For those unfamiliar with the case: Chin was out at a strip club celebrating his bachelor party when he got into a fight with a couple of disgruntled auto industry workers, Ronald Evens and his stepson Michael Nitz. Witnesses say they heard Ebens yell "It's because of you little motherfuckers that we're out of work!" -- referring to U.S. auto jobs being lost to Japanese manufacturers. Vincent Chin was Chinese American.

The fight was broken up, but Ebens and Nitz weren't finished. They searched for Chin outside the club, tracked him down to a McDonald's and attacked him. Nitz held Chin in a bear hug while Evens repeatedly bludgeoned him with a baseball bat until his head cracked open. Vincent fell into a coma and died on June 23, 1982.

NPR's Morning Edition aired a Story Corps interview Vincent Chin's best friend, Gary Koivu, who talks about his lifelong friendship with Vincent and hauntingly recounts the night he witnessed his murder.

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Chinglish with tones

Jun. 23rd, 2017 07:57 pm
[syndicated profile] languagelog_feed

Posted by Victor Mair

4th tone – 3rd tone, it would appear:

Well, maybe not; the diacritics are probably meant to indicate vowel quality, but I don’t know what system (if any) they are using.

Ben Zimmer writes:

The diacritics may be intended to evoke pinyin tone marks, but they’re also reminiscent of dictionary-style phonetic respelling and stress marking. The grave accent on “ì” could be intended as an indicator of primary stress, though that’s more typically marked with an acute accent. And the breve on the “ĭ” is a common enough way to represent /ɪ/ (the macron is used for long vowels and the breve for short vowels — see, e.g., Phonics on the Web). But this use of diacritics as typographical ornamentation is never very consistent — recall the styling of the play Chinglish as “Ch’ing·lish”.

The illustration appears at the top of this article:

It turns out that the image used by the People’s Daily originally appeared as a promotion for the play Chinglish that Ben mentioned, specifically for its performance by the Singaporean theater company Pangdemonium in 2015. See the Pangdemonium website, as well as local coverage by PopSpoken and Today. So the People’s Daily may have searched for a “Chinglish” image online and borrowed this one, without giving proper credit. (Credit should go to Olivier Henry of MILK Photographie.)

The six individuals in the picture seem to be aspiring to some idealized form of Chinglish in the sky above, overlying the cloud shrouded five star design of the Chinese flag, leading them on.  The thrust of the People’s Daily article, however, is anything but adulatory of Chinglish:

Chinese authorities on June 20 issued a national standard for the use of English in the public domain, eradicating poor translations that damage the country’s image.

The standard, jointly issued by China’s Standardization Administration and General Administration of Quality Supervision, Inspection and Quarantine, aims to improve the quality of English translations in 13 public arenas, including transportation, entertainment, medicine and financial services. It will take effect on Dec. 1, 2017.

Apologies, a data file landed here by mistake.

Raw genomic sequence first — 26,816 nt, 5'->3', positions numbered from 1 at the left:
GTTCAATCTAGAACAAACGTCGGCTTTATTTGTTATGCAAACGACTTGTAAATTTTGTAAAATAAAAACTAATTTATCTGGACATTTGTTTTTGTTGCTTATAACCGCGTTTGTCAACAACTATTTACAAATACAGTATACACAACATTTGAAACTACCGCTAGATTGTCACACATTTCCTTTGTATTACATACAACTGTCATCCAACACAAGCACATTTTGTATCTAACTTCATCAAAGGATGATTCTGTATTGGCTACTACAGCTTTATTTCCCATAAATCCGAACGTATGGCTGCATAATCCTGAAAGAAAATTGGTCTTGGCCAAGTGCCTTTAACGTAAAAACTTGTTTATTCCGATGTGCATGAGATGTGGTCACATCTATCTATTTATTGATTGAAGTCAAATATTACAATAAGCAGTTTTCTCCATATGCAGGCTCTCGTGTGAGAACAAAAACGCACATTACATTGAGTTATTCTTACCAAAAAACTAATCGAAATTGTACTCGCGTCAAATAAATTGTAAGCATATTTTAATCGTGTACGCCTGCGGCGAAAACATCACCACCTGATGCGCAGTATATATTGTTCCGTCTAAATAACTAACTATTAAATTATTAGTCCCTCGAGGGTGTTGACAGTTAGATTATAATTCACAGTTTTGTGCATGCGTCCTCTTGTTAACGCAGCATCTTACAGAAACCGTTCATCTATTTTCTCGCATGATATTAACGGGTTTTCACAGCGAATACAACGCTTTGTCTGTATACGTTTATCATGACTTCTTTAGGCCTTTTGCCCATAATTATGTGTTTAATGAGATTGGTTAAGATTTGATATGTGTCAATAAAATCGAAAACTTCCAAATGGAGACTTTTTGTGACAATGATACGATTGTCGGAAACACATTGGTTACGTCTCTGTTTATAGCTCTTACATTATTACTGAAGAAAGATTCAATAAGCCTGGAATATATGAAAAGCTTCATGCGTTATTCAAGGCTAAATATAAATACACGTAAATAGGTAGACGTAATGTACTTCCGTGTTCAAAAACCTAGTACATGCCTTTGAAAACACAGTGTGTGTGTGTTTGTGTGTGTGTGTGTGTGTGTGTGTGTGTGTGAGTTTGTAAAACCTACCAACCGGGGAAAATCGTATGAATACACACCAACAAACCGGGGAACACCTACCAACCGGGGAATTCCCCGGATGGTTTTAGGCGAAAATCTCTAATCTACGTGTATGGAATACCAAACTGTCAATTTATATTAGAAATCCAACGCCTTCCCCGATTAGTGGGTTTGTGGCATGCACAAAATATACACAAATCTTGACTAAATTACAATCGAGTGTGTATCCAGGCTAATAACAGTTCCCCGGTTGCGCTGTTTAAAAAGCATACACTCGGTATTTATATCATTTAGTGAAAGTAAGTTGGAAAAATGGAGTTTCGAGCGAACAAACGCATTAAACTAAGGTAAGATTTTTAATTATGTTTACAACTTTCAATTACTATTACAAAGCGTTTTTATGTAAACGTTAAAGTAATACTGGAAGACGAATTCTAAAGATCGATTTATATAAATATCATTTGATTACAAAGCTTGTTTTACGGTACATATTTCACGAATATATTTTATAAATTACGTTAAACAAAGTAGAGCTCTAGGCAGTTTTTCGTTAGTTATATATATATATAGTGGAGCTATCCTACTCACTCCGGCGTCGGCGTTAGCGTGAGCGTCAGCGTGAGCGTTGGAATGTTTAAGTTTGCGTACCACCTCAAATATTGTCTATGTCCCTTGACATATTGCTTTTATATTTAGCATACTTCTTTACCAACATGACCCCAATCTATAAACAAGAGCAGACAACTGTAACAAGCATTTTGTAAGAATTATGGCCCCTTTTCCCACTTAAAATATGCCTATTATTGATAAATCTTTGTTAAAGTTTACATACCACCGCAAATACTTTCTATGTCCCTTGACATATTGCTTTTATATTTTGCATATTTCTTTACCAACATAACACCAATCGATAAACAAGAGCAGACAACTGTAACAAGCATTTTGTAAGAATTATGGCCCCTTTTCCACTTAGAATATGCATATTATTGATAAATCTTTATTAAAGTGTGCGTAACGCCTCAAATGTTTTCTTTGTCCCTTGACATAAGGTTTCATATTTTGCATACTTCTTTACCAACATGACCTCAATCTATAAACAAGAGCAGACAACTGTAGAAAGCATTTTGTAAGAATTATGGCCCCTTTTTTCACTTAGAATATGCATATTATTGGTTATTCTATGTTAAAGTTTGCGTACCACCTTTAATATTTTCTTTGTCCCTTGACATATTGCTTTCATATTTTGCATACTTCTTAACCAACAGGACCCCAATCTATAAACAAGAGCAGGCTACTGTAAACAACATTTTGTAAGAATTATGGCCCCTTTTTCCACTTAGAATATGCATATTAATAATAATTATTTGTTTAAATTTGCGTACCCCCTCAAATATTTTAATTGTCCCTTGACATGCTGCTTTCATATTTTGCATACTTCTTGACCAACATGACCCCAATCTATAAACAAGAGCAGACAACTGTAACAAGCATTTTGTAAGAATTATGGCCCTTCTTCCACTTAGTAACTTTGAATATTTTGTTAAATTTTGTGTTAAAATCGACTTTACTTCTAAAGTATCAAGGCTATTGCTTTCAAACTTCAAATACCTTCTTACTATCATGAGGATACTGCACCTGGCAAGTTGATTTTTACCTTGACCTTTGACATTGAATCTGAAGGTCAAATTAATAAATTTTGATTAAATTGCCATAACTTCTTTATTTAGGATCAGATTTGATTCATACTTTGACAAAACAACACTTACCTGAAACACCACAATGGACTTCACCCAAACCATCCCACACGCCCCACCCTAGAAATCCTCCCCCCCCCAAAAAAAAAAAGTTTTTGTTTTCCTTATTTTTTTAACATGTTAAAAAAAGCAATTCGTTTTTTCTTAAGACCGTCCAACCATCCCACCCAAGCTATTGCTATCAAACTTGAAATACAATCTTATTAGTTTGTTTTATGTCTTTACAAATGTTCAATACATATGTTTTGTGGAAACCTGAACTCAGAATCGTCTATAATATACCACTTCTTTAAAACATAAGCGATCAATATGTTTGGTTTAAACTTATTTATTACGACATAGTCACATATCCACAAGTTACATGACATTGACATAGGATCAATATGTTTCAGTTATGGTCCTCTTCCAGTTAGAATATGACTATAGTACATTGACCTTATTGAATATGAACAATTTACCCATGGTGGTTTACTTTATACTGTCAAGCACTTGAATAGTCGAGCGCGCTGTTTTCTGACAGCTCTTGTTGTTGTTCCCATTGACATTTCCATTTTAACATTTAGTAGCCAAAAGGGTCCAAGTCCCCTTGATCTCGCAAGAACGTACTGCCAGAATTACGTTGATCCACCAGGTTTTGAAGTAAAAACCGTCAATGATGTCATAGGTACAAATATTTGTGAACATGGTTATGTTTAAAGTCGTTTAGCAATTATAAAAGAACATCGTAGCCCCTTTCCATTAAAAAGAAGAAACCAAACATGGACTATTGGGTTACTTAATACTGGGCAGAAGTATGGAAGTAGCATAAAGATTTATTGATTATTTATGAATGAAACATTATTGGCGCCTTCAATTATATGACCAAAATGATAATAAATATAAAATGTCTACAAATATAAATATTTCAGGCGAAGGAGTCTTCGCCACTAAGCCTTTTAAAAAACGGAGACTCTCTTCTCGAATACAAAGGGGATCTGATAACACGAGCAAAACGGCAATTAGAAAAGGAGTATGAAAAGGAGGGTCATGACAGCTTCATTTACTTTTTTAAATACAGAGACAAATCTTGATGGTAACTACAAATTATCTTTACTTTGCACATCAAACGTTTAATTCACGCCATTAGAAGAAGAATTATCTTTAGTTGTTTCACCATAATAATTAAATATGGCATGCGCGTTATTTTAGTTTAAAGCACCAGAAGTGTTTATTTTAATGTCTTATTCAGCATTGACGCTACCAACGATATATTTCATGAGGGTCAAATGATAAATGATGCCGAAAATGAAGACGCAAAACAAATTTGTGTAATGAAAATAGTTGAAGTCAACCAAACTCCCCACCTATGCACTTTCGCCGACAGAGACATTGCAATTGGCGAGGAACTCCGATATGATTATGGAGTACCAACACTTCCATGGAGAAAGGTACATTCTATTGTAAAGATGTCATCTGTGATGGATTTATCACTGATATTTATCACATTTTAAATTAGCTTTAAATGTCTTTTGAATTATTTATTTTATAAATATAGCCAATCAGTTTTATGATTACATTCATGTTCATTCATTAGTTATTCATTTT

According to the standard, English translations should prioritize correct grammar and a proper register, while rare expressions and vocabulary words should be avoided. The standard requires that English not be overused in public sectors, and that translations not contain content that damages the images of China or other countries. Discriminatory and hurtful words have also been banned. The standard provided sample translations for reference, and warned against direct translation.

There are perpetual plans for eliminating Chinglish in China, but they are unlikely ever to materialize unless professional translators are sought after for their expertise and paid accordingly.

Earlier calls for the elimination of English more generally are no longer heard from responsible persons:

Now the goal is more reasonably just to get rid of Chinglish, but that will not happen on December 1, 2017 when the new standards go into effect.  Although it will take many years for their full implementation and realization, the standards are admirable goals to aim for.

See also:

[h.t. Jim Fanell, Toni Tan]

Home again

Jun. 23rd, 2017 12:29 pm
sartorias: (Default)
[personal profile] sartorias
Home late last night after a lovely, lovely train journey up the coast to Portland, and then east to Minneapolis. Once I got there, I bumbled my way to the delicious breakfast place my daughter and I found last year (The Buttered Tin) and after that, in perfect weather--low seventies, cloudy, tiny drops of rain--made my way to the hotel for Fourth Street Fantasy.

Other than a somewhat jolting experience at the opening ceremonies, which made it clear yet again that many of those who have always assumed their perfect safety in any circumstance (and who thus find argument entertaining) simply do not comprehend the paradigm for those who have always had to be wary, to at least some degree, while maneuvering in public spaces. I trust that learning happened.

After that, things went so very well. So many great conversations, over delicious food. Interesting panels, lovely weather. Another thing occurred to me: I so seldom get that quick-back-and-forth of conversation, as my social life is about 95% online, that I found myself frequently behind a couple steps. At least, I think it's due to that and not (I hope) to me dulling with age.

The con was splendid right to the last moments: my return train was to leave Mpls. at ten-ten that night, and I did not particularly look forward to sitting at the Amtrak station for six hours, but I didn't have the discretionary cash for adventuring about. However after delicious ice cream sundaes (yum, yum, yum!) [personal profile] carbonel generously offered to take me home, then drop me at the station, though it was not even remotely in her way.